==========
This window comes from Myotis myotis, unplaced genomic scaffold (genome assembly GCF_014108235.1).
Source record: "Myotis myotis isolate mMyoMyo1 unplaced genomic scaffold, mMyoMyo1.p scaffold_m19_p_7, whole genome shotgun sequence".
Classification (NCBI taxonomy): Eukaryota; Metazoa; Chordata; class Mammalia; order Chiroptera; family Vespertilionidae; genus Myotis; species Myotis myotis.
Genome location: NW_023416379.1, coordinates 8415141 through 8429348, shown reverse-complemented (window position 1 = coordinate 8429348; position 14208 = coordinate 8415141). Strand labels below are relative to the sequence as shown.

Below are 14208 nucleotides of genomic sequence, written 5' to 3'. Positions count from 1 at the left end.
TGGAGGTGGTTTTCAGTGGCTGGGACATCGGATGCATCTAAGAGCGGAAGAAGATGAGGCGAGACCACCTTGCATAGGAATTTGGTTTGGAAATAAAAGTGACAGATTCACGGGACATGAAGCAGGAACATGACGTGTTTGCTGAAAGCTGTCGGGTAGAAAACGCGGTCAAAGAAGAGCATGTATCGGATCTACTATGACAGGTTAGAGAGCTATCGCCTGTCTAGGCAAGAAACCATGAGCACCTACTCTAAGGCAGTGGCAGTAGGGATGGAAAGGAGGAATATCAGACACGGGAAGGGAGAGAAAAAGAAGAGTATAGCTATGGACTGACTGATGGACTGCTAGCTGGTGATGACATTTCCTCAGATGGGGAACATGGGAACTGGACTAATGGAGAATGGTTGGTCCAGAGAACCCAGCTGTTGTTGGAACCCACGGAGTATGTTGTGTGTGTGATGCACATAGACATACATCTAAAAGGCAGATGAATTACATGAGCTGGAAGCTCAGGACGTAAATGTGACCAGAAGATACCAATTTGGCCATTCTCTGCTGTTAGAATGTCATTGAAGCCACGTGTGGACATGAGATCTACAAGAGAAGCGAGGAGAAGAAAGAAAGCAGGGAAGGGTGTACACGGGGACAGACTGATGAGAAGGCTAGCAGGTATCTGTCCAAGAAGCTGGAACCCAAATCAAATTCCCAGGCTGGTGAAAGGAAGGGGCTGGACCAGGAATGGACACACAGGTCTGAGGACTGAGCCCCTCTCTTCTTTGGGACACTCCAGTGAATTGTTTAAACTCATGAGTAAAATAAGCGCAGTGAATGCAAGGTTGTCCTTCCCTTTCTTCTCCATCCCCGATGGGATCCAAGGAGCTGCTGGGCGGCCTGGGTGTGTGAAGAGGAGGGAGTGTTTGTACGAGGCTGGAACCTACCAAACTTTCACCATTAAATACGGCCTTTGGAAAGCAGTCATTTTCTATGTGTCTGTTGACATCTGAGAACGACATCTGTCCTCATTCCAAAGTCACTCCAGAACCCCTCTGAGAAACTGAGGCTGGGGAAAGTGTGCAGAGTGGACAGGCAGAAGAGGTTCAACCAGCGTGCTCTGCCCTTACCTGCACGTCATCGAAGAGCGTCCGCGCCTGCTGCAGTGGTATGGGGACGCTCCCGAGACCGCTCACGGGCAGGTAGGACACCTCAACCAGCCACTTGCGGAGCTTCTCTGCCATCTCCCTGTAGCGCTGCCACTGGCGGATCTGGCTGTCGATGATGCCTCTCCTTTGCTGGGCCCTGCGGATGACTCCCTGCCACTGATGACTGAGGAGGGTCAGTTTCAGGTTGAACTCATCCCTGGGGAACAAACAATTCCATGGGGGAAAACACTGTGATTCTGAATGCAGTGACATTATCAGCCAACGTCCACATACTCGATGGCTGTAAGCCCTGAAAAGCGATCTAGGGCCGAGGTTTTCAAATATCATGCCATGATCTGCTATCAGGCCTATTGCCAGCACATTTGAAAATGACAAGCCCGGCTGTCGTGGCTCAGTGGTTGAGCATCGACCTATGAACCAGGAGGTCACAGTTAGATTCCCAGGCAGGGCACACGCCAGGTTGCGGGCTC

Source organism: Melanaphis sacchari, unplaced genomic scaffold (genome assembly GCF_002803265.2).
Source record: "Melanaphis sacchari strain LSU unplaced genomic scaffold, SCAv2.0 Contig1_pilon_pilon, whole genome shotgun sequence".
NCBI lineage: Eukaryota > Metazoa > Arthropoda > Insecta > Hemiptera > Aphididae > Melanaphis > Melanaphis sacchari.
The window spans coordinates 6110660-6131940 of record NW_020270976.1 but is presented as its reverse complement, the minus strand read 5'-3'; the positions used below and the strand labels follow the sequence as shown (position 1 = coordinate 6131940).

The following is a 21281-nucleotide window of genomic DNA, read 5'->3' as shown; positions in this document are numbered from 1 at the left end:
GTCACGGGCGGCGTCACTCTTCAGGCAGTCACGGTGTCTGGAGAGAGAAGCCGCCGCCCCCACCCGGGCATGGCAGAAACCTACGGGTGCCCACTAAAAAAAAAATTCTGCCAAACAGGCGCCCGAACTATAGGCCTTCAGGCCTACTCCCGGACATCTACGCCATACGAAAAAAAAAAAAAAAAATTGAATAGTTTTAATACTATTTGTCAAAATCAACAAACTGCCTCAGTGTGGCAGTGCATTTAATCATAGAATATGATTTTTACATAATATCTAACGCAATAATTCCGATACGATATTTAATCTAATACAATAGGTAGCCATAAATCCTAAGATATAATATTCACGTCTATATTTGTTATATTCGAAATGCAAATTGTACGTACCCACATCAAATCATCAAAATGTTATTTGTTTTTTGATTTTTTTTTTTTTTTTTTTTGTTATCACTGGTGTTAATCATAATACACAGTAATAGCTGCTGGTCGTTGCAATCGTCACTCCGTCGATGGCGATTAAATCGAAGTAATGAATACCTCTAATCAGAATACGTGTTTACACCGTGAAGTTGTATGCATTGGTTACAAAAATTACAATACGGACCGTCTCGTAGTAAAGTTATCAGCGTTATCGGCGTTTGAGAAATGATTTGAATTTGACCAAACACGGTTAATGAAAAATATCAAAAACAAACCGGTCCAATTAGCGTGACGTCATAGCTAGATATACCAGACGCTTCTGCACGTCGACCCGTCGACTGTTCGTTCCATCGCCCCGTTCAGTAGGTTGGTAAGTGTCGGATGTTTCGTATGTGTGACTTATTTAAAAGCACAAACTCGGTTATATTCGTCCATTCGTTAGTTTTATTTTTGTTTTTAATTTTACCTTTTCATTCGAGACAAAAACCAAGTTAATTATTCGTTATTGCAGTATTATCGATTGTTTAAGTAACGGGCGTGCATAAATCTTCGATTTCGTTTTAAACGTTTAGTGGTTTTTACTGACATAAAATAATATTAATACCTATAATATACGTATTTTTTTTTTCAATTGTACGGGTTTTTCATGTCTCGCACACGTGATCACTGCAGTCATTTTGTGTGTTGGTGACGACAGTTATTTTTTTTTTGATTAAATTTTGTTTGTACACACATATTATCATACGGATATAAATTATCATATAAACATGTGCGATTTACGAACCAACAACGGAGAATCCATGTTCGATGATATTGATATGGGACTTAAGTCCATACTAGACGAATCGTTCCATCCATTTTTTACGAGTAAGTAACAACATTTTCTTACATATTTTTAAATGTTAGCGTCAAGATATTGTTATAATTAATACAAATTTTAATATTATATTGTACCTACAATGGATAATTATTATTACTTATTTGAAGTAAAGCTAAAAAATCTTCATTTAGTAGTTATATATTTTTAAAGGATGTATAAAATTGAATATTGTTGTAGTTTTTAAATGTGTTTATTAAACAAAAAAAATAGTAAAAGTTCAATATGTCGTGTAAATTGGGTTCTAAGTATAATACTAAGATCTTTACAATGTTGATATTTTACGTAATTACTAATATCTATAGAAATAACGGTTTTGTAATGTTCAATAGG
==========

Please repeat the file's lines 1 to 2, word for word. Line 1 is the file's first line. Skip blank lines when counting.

This window comes from Myotis myotis, unplaced genomic scaffold (genome assembly GCF_014108235.1).
Source record: "Myotis myotis isolate mMyoMyo1 unplaced genomic scaffold, mMyoMyo1.p scaffold_m19_p_7, whole genome shotgun sequence".